Students with attention deficit don’t need easier work, but modifying how an assignment is given can help them get it done right — and turned in on time.
Homework time can be a nightmare in homes of children with attention deficit hyperactivity disorder (ADD/ADHD). What takes an average child 15 to 20 minutes to complete may take an ADD/ADHD child longer than an hour to finish. Here are seven ways teachers can be supportive, and build a good relationship between home and school in the process.
1. Allow students to e-mail homework to you, to avoid lost assignments.
2. Assign homework at the beginning of the period, when possible, rather than at the end.
3. Post homework assignments in a designated location of the classroom (in a corner of the board or on a chart stand, for example), in addition to explaining them.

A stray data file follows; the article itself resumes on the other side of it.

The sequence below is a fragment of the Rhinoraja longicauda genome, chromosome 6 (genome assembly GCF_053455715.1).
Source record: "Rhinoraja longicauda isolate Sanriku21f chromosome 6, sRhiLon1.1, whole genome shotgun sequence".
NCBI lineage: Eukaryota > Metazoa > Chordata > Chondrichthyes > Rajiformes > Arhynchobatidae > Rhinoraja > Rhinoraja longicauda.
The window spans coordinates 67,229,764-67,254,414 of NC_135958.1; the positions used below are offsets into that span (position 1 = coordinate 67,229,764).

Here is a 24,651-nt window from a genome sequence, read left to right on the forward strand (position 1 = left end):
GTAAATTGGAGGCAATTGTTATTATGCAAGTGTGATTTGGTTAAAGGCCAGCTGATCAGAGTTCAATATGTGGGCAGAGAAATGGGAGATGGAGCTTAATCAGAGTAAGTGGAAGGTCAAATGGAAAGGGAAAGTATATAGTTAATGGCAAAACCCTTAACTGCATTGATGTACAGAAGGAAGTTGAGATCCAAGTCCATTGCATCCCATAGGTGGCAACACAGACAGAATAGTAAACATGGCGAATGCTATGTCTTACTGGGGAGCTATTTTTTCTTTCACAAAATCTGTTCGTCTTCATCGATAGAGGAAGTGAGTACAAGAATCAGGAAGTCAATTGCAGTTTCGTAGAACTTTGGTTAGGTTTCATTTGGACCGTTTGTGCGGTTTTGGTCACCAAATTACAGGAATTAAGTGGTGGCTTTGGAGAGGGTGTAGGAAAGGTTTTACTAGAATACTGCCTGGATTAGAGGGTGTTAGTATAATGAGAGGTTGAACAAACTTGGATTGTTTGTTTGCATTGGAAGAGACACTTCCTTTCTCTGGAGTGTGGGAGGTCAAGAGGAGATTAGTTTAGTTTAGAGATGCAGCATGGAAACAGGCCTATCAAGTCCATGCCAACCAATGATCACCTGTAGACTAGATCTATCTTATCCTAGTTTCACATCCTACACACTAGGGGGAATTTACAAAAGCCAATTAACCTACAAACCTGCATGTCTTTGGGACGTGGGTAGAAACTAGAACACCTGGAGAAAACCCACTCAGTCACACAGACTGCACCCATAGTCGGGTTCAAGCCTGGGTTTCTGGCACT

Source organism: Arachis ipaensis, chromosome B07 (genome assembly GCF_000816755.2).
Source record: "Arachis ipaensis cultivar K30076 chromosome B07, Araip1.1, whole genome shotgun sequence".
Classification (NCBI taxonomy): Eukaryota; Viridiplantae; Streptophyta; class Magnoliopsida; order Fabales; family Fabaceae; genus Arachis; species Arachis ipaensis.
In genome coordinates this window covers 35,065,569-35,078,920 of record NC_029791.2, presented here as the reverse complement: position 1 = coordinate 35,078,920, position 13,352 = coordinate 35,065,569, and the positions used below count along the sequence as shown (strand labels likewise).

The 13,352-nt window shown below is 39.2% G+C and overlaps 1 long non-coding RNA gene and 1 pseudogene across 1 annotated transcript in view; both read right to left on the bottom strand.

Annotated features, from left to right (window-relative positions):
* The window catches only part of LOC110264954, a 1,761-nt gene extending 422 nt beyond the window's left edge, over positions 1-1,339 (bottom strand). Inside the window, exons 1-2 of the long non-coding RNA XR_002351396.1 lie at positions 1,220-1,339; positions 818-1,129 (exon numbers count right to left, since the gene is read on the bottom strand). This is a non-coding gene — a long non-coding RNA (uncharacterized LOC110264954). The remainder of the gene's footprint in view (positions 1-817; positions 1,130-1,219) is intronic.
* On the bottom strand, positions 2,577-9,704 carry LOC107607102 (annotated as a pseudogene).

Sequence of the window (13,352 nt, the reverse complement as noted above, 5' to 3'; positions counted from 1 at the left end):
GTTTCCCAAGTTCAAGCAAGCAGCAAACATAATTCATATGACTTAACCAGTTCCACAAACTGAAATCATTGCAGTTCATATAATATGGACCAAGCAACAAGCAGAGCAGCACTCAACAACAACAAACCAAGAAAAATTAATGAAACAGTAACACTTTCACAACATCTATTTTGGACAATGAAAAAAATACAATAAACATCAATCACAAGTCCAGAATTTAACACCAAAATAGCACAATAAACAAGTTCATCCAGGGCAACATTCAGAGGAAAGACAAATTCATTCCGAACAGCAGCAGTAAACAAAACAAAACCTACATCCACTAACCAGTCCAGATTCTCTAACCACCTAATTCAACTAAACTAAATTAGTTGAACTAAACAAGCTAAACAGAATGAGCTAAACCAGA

4. Talk with other teachers on your team. Students who have several teachers are often assigned tests, large projects, and reading assignments at the same time in different classes. Be sensitive to scheduling. Stagger due dates when possible.
5. Be responsive to parents who are frustrated about getting their child to finish homework. Consider making adjustments — shorten the assignment or reduce the amount of writing required.
6. Communicate regularly with parents of students who are falling behind in homework. Do not wait until the student is so far behind that catching up is impossible.
7. Work with your school to set up supervised study halls, homework labs or clubs, tutorials, and other assistance for students who need it.
Adapted with permission from sandrarief.com, How to Reach and Teach Children with ADD/ADHD, Second Edition, copyright 2005, and The ADD/ADHD Checklist, Second Edition, copyright 2008, by Sandra F. Rief, M.S.